Abschied (1930) - News Poster

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Berlinale 2012. Restored "October" + 12 "Special" Additions

  • MUBI
A flurry of press releases from the Berlinale today, and the one you may find most interesting isn't the newsiest. You already knew that the Retrospective, The Red Dream Factory, will be featuring Eisenstein's October (Oktjabr, 1928), but today's announcement has details on the new restoration and the presentation on February 10: "Conducted by Frank Strobel, the Berlin Radio Symphony Orchestra will perform the original score as composed by Edmund Meisel."

The second release of the day reveals that 12 titles have been added to the lineup of the Berlinale Special program, in addition to the six previously announced (here and here). Seems we can assume the first three events will be happening on Potsdamer Platz:

To celebrate the 60th Anniversary of the film journal Positif: Volker Schlöndorff's Der Fangschuss (Le coup de grâce, 1975) with Matthias Habich, Margarethe von Trotta, Rüdiger Kirschtein, Mathieu Carrière and Valeska Gert.

The European premiere of
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New Europe: A history of German cinema in clips

From the invention of horror under the Weimar republic to recent re-examinations of the second world war, German cinema has an amazingly creative history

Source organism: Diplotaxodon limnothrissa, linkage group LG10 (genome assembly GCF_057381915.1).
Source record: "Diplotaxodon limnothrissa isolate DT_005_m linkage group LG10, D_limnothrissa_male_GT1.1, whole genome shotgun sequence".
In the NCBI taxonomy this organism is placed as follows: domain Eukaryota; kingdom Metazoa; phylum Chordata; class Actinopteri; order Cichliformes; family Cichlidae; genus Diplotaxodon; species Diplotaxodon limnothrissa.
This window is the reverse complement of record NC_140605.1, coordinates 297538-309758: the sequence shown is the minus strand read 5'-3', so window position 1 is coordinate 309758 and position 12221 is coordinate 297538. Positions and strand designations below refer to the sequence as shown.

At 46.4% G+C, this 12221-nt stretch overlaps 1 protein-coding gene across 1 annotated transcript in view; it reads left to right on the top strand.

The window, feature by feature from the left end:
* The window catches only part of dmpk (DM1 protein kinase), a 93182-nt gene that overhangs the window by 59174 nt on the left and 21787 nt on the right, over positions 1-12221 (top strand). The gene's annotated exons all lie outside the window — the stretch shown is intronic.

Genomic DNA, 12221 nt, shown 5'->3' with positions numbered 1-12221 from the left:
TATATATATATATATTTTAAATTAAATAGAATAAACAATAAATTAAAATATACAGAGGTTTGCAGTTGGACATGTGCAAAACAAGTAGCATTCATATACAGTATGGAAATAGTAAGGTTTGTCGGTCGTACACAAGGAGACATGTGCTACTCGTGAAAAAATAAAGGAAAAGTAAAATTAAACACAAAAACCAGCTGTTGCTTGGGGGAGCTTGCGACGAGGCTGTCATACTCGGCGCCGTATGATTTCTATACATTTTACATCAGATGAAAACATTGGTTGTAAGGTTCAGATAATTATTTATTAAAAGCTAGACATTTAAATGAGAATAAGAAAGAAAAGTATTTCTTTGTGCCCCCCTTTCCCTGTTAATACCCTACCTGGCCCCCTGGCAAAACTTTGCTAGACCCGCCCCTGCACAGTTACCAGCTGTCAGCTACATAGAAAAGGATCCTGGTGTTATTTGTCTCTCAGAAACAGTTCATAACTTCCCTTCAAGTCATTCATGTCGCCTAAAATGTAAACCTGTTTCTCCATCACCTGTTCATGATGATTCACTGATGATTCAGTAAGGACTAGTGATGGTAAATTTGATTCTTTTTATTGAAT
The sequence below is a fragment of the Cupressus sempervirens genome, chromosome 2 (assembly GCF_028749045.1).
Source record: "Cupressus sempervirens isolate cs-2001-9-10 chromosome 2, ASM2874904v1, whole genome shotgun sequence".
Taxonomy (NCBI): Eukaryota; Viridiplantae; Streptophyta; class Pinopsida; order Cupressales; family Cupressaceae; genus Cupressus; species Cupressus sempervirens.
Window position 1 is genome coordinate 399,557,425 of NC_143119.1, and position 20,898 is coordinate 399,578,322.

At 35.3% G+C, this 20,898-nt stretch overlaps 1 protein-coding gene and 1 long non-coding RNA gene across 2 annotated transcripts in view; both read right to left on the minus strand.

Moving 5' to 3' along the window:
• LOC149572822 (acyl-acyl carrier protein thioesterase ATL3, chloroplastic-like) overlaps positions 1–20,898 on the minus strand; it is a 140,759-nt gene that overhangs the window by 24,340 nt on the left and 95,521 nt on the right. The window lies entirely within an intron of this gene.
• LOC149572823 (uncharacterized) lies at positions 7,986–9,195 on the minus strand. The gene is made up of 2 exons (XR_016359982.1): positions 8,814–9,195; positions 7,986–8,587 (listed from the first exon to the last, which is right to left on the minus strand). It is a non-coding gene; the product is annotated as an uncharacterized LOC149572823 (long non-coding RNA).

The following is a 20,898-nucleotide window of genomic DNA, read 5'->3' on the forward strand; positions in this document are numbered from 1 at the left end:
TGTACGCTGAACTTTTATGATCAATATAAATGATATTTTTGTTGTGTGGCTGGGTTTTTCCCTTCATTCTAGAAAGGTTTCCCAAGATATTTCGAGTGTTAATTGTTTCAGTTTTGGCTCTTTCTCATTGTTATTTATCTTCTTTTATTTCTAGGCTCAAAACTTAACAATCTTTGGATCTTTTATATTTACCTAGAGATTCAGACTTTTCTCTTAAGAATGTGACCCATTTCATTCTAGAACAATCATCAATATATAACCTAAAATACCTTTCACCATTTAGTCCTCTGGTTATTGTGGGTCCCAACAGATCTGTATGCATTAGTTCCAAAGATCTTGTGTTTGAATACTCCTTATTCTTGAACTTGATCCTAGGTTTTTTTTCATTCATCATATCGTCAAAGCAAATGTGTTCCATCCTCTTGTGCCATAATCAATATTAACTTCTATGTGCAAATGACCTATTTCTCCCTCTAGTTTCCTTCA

German cinema got off to a fantastic start straight after the first world war, as the liberal atmosphere of the Weimar republic triggered an explosion across all creative disciplines. Film-makers responded by appropriating the techniques of expressionist painting and theatre, incorporating them into twisted tales of madness and terror – thereby virtually inventing what would become known as the horror film. With its angled, distorted set designs, tortured eye-rolling, and layers of dreams and visions, The Cabinet of Dr Caligari (1920) is generally acknowledged as a landmark of international cinema, not just Germany's own. Two years later came an equally groundbreaking film, Nosferatu – an unauthorised adaptation of Bram Stoker's novel Dracula that enshrined some of the creepiest cinema images ever recorded.

They also marked the beginning of
See full article at The Guardian - Film News »

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